How We See


by Natalie Devora

“Stop squinting. It will damage your vision.” I heard this command countless times growing up. My mother was fond of telling me all the ways I would damage my already impaired vision. Sitting too close to the television, holding the book so closely that my nose often bore smudges of ink and the squinting of my eyes were at the top of her list of forbidden actions. I was simply satisfying my need to see everything possible.

Many people at some point squint in order to see better. For a person with albinism squinting is a reflex to minimize an excess of incoming light. Light enters the eye through the pupil while the iris, or the colored part of the eye, screens out excess light. When a person has little to no pigment in the iris, the light enters the eye unrestricted. This causes an extreme sensitivity to light, which is known as photophobia.

In addition to having acute photophobia I am also legally blind. My vision is 20/200 which means for what someone with 20/20 vision can see, I need to be within 20 feet or closer to do so.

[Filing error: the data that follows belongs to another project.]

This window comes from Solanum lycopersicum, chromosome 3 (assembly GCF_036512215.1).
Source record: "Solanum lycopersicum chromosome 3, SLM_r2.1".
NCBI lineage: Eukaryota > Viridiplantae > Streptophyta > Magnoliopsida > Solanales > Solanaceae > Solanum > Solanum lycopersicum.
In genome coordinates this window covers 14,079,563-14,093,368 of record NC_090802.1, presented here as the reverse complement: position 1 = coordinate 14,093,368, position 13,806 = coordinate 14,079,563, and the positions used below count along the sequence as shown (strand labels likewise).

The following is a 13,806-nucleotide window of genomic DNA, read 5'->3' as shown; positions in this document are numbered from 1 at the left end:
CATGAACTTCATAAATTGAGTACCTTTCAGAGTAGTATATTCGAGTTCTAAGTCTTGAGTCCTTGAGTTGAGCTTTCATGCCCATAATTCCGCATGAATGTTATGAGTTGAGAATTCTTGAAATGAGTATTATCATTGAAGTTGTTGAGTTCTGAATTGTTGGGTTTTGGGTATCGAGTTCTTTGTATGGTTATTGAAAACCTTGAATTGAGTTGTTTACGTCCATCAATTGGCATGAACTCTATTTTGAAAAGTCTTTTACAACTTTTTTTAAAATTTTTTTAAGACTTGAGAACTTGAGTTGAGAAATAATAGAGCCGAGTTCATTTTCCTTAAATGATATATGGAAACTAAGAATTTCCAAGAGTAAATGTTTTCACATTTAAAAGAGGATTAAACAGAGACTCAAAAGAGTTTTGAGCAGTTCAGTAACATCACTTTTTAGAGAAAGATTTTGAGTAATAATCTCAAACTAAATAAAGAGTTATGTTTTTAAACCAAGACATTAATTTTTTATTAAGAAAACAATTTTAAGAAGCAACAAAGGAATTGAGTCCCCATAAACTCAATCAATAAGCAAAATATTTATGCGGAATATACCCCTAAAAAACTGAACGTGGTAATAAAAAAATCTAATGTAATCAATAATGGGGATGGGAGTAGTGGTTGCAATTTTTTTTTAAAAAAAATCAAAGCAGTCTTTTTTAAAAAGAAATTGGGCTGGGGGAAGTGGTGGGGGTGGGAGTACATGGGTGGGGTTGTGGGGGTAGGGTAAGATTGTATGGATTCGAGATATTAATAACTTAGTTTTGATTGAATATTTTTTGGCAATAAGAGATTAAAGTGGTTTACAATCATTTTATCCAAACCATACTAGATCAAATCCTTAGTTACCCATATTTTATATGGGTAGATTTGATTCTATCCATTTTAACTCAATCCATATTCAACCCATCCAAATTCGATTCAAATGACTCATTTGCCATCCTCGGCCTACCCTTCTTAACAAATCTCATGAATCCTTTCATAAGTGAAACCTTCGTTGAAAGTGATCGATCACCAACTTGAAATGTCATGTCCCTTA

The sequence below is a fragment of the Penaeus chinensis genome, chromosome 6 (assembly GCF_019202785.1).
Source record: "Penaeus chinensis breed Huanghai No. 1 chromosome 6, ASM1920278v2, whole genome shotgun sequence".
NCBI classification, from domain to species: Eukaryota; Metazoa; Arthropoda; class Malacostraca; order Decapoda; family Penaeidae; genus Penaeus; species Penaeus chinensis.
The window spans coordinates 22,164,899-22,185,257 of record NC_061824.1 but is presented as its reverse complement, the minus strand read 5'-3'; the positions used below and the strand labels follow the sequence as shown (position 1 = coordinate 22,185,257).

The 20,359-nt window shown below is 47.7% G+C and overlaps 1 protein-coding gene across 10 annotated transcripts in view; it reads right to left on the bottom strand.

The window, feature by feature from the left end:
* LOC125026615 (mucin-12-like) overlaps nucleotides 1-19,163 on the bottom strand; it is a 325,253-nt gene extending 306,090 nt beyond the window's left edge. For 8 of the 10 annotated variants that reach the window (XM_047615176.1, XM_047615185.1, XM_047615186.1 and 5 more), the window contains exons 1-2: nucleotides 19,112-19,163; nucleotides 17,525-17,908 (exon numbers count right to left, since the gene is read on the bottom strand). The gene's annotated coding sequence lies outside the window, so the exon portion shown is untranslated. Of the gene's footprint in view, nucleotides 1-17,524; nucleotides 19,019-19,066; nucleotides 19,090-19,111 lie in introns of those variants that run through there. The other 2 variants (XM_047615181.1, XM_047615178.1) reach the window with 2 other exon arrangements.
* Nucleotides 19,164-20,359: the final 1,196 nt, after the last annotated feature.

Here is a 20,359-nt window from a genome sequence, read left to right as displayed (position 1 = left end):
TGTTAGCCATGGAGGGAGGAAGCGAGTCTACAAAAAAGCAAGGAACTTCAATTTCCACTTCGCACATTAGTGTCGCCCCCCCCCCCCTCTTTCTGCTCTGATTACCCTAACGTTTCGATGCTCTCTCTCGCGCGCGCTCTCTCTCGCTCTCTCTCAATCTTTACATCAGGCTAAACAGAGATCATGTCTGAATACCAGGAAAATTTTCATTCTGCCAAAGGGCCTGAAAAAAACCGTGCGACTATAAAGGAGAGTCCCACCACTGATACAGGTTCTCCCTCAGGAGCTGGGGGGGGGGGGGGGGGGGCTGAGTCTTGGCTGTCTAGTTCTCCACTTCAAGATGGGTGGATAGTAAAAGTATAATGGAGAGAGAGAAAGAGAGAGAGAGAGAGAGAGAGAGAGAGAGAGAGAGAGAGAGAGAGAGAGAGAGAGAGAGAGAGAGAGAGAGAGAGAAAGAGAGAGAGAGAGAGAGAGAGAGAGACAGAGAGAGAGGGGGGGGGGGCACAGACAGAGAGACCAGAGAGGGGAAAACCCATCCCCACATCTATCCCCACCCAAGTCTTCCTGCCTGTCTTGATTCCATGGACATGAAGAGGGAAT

My mother was brutally honest with me. I was required to do the same chores my siblings did even though I had to get creative to accomplish them. I am thankful for these valuable and necessary life lessons because I am extremely independent.

I thought it would be valuable to share a video which provides insight as to how many people with albinism actually see as we navigate in our daily lives. Understand this is an example and just as we are all unique individuals, those of us with albinism have varying levels of visual impairment.


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